The Berkshire bubble: A landscape of possibilities?
Photo Gallery | Yo-Yo Ma, The Eagle convene Berkshire creatives at Seranak
LENOX — A high-profile conclave of arts, business and media leaders billed as a discussion of the area's creative economy turned instead into a tale of two Berkshires.
One is a vibrant, picture-postcard South County paradise garden in "a bubble" with a wall to the north, in stark contrast to the economically stressed, drug-afflicted city of Pittsfield and points north cited by several speakers, notably Berkshire County NAACP President Dennis Powell.
"I'm saying, take down the wall that I think is constructed at the Guido's line," he said, referring to Guido's Fresh Marketplace, just inside the city line on Routes 7 and 20. "Past Guido's, there's non-existence, and there's a community there. It's a young community and it's a hurting community."
Powell urged the hushed audience: "We've got to give our young people hope, we've got to give them the same opportunity that all of you have had. Because it's opportunity that makes us achieve."
The incongruous setting was a sun-dappled late-afternoon cocktail party Thursday on the scenic grounds of Seranak off Richmond Mountain Road, with a million-dollar view overlooking Stockbridge Bowl and hills to the south.
Seranak, former summer home of Serge Koussevitzky, the Boston Symphony's music director from 1924-49 and founder of Tanglewood, was purchased by the BSO in 1978 after the death of his widow, Olga, for donor events and housing for guides, interns and important visitors.
The discussion was organized by The Berkshire Eagle's new local-ownership team in collaboration with Boston Symphony management.
It was moderated by superstar cellist Yo-Yo Ma, whose second home is in Tyringham, and Gerard McBurney, the British composer, arranger, broadcaster, teacher and writer whose father, Charles McBurney, a noted archaeologist, lived in Stockbridge until he was 14.
As Eagle co-owner and Stockbridge resident Hans Morris pointed out, "The combination of all the local attractions we have here, the arts institutions, create something unique. How can we as a community make that even better and stronger?"
"What makes us absolutely unique is Tanglewood," said BSO Managing Director Mark Volpe. "There's nothing like it, and nothing like the Berkshires."
He cited a "critical mass" of cultural institutions such as Jacob's Pillow, theater companies and museums. "We've been able to partner with them on educational initiatives and economic development," Volpe said. "It's a cultural phenomenon here, we're mutually supportive."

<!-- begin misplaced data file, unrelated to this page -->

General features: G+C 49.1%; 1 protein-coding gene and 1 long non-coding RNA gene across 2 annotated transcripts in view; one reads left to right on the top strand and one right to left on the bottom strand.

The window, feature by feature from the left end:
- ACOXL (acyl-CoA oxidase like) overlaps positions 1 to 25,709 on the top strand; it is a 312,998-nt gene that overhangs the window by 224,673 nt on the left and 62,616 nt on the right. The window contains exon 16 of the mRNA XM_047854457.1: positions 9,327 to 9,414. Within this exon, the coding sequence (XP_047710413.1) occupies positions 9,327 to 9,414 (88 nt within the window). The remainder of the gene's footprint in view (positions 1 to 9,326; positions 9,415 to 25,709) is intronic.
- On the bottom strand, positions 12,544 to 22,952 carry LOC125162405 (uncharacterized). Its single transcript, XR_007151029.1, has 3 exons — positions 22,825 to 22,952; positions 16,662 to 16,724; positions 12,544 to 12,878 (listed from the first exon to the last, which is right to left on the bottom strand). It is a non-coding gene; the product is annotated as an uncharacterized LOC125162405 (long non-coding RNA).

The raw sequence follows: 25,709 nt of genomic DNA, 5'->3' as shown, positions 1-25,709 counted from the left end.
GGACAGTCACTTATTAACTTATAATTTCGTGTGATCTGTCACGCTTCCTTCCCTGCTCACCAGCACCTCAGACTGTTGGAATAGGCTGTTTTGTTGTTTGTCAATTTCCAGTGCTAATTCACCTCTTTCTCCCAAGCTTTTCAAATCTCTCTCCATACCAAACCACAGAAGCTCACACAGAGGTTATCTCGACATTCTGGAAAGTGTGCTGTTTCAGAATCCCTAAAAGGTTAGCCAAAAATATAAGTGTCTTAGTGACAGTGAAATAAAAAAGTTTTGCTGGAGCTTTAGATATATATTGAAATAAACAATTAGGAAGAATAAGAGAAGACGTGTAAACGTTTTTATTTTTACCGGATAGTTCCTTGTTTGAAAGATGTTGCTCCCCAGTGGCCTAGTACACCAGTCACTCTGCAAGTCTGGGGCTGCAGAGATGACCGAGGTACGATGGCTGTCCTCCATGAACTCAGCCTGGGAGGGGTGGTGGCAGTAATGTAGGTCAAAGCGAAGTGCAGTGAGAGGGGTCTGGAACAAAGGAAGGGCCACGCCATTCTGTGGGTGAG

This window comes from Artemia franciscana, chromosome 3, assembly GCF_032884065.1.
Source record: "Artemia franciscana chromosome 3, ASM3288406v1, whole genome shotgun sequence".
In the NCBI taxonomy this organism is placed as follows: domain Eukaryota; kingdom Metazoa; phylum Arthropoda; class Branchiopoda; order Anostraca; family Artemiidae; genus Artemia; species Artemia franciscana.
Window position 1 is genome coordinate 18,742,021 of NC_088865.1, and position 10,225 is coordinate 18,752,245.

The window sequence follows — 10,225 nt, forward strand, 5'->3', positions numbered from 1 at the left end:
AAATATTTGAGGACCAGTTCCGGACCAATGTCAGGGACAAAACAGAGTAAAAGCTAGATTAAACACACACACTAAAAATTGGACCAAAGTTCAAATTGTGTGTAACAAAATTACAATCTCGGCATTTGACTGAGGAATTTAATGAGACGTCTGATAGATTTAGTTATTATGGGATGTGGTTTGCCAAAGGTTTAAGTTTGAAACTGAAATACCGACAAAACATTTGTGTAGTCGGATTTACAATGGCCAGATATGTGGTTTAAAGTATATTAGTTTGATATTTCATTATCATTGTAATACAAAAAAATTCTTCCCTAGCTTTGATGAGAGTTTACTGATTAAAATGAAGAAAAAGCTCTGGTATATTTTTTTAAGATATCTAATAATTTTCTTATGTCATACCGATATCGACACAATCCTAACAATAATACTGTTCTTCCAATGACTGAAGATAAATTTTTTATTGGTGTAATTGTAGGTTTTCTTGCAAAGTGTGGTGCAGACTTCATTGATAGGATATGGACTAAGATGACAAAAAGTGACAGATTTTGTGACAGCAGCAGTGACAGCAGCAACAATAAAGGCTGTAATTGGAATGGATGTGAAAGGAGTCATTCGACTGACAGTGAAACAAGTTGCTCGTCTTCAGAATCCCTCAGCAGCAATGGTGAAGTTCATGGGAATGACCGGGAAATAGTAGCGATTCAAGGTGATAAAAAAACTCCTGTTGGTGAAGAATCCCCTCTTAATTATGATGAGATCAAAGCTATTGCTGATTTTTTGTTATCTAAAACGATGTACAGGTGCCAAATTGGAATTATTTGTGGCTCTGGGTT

Introduced by Morris as "the house cellist of the Boston Symphony," Ma described his chats with Tanglewood Music Center and Boston University Tanglewood Institute students who are "hyped-up to do things that matter. A lot of their questions were about what happens when you feel despair and how do you connect what you do to what's happening around the world."
McBurney remembered growing up in Cambridge, England, surrounded by paintings and photos of the Berkshires collected by his father, "for whom Stockbridge and the Berkshires were home."
Emphasizing the beauty and impact of the landscape, he acknowledged that "anything I say about this place is stupendously impertinent, because I know less about it in some way than everybody else here."
What's your wish?
Ma asked several of the nearly 100 guests to suggest that "if you had one wish that you could change something in this community that you know and love so well, what would that wish be?"
Norman Rockwell Museum Director/CEO Laurie Norton Moffatt asked "Why is this a place of such opportunity for all of our visitors and those who really enjoy and partake of the cultural offerings here, and yet why is it a place that so few of our young people perceive having an opportunity and a future ahead of them?"
"If I could change something," Norton Moffatt added, "it would be how to create a land of possibility to our young people so everyone could get on board with the beauty, the enrichment and the real joy that I think we all feel living and working here that is not universally shared."
Red Lion Inn owner and philanthropist Nancy Fitzpatrick emphasized that "right now, I'm fixated on Pittsfield because I think it's our city, the center of our county and I really feel it needs to be a fabulous little city. All of us, all of the cultural organizations would benefit from it."